This July, two middle grade books took me on a journey to new countries with beautiful and authentic description of setting. As Jennifer Baker said at a recent NESCBWI conference, “How writers describe setting affects motivation and the telling of the story.” It is the author’s job to look past stereotypes to the beauty in foreign places and write the setting to celebrate that beauty.
Emily Out of Focus by Miriam Spitzer Franklin is about a twelve-year-old girl named Emily who is conflicted about becoming a sibling, but thrilled to be travelling to China where her parents are adopting her sister! She must photograph an adventure to win the photography contest, but the adoption requires time and paperwork. She has mixed feelings about Katherine, a know-it-all twelve-year-old in Emily’s travel group. One thing is certain, Emily finds a very different adventure than the one she had so carefully planned to capture from behind the lens of her late Grandmother’s camera.
Franklin paints vivid descriptions of China’s landscape and cities. Emily photographs “old brick apartment buildings with green vines growing on the sides.” Franklin’s father-in-law, who was a photographer for a local newspaper, “shared a lot of stories of what it takes to capture the moment and take a good picture that goes beyond the surface.” The city has tall skyscrapers, but also “An old man slowly pedaling a bike…pulling a cart full of vegetables.” To Emily’s horror, they visit a Walmart, although it has a functioning disco ball! The orphanage is filled with small cribs and a crowded playroom, but the nannies love the children. My favorite descriptions were of parks with “old statues and big trees,” a “paved trail circling the lake,” and “a path lined with miniature twisted trees.” In an interview, Franklin shared that on her own trip to China, “Shamian Island was a great escape from the big city with its streets lined with restaurants and quaint shops.” After relishing in Franklin’s imagery I want to go see China’s beauty for myself.
The Adventures of Na Willa by Reda Gaudiamo: Na Willa shares her adventures growing up in Surabaya, Indonesia. Over the course of the book, her frustration of being too little evolves into an understanding that finding your place in the world is important!
The reader experiences the setting from Na Willa’s perspective as a young child. Na Willa loves the details of nature: the hibiscus leaves, little white seashells, sand dunes, banana trees, and cassava plants! Beautiful scenes of flying homemade kites, trips “threading through the crowds,” at the market, and all of the authentic language woven through the book bring her world to life on the page! When reading this book with children, I would preview the time period (1960’s) and discuss that era’s context for to the sexism Na Willa faces, as well as the type of physical discipline used to correct children.
Both Guadiamo and Franklin capture the ups and downs of the creative journey in Na Willa’s imaginary play and Emily’s photography. Franklin even shared advice for aspiring writers!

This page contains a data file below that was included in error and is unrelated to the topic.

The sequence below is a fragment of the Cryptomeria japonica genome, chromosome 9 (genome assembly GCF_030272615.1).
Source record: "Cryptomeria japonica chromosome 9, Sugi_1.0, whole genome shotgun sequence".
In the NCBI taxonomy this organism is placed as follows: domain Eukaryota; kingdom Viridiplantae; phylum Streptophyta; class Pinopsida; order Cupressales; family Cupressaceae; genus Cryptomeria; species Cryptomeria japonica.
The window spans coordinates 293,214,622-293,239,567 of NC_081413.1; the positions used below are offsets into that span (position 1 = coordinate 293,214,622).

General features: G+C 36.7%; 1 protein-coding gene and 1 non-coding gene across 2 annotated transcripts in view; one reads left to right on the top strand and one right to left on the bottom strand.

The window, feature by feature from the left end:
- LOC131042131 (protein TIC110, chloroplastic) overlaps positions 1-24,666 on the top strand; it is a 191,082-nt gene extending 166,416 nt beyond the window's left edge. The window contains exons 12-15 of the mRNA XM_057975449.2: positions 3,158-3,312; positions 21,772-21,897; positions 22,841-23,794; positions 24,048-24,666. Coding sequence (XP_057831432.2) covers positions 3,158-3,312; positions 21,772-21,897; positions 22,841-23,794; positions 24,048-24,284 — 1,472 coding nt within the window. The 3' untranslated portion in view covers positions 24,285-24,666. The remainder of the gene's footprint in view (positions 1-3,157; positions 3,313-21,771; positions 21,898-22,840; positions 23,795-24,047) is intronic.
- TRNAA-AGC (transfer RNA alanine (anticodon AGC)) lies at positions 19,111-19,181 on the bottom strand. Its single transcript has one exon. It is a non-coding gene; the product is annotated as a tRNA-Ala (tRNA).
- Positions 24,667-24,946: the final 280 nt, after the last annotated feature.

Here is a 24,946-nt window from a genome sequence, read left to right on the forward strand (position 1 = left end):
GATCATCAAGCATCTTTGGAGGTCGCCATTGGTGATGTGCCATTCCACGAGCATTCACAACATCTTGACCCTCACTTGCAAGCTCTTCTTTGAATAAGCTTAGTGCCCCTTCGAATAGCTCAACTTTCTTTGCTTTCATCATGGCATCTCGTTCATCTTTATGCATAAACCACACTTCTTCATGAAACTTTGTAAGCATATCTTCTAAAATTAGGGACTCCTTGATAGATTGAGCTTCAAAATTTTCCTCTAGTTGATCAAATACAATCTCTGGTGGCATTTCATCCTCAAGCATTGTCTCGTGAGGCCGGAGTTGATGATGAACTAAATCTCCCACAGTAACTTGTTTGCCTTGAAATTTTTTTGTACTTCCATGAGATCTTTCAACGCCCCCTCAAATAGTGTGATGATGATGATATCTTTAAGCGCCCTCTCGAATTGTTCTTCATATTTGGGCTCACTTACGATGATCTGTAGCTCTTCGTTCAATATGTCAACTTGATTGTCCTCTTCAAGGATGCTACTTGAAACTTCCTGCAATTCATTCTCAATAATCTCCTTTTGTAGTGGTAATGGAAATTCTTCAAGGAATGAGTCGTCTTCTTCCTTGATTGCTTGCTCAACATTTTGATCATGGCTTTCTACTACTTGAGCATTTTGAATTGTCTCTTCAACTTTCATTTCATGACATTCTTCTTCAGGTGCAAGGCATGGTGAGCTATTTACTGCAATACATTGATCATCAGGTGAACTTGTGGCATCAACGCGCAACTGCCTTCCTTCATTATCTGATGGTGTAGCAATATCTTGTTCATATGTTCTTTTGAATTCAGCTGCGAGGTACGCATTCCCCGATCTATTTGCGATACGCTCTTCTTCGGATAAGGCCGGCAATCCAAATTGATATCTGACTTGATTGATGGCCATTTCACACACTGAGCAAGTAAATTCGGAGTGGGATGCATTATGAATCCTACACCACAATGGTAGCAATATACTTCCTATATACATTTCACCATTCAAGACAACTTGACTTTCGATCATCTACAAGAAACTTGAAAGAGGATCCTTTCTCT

Focus on the stories you want to tell and don’t worry so much about what will sell. Learn as much as you can about how you can improve your writing craft. Seek out writing partners who will provide constructive criticism along with encouragement. (Yes, we all need positive people in our lives who keep us going when things get tough!) And when rejections become discouraging, focus on your passion and the reason you write. My debut was the eighth book I wrote and had been revised over ten years. Your writing journey may be much faster, but everyone’s is different. Keep writing because you love to, and because you have stories you want to share the world.
I am grateful that these two stories were shared with the world!
What books have you read lately that carried you far away? Please share in the comments!
Both of these books sound wonderful, thanks for sharing them!
Lexi, thank you for introducing these wonderful MG books. I’m always impressed by authors who bring stories alive with setting details, and I’ve had a special interest in realistic fiction about other countries and cultures since I was a little girl.
Both of those sound awesome! I love the viewpoint of the character who is adopting a sister. SPIN THE DAWN by Elizabeth Lim is a recent read that took me for a trip! Also THE VIRTUE OF SIN by Shannon Schuren was a different sort of trip. Enjoyed both.
Thank you for these revues, Alexandra. Both books sound like wonderful windows on other cultures as well as being intriguing stories. Sharing across borders what makes us human is so enriching for young readers. We are after all, all citizens of the same planet, therefore neighbors. My answer to your final question is that on Friday my post World of Books: Barcelona will be about a warmly human picture book whose title translates as Why Do We Cry?. The author is from Gran Canaria, one of the Spanish Canary Islands off the coast of Africa and the illustrator is from Barcelona and the book was published in Barcelona. The text and art are wonderfully poetic.
I think kids like to learn about other places. These sound like a fun way to do so. Thanks for the post.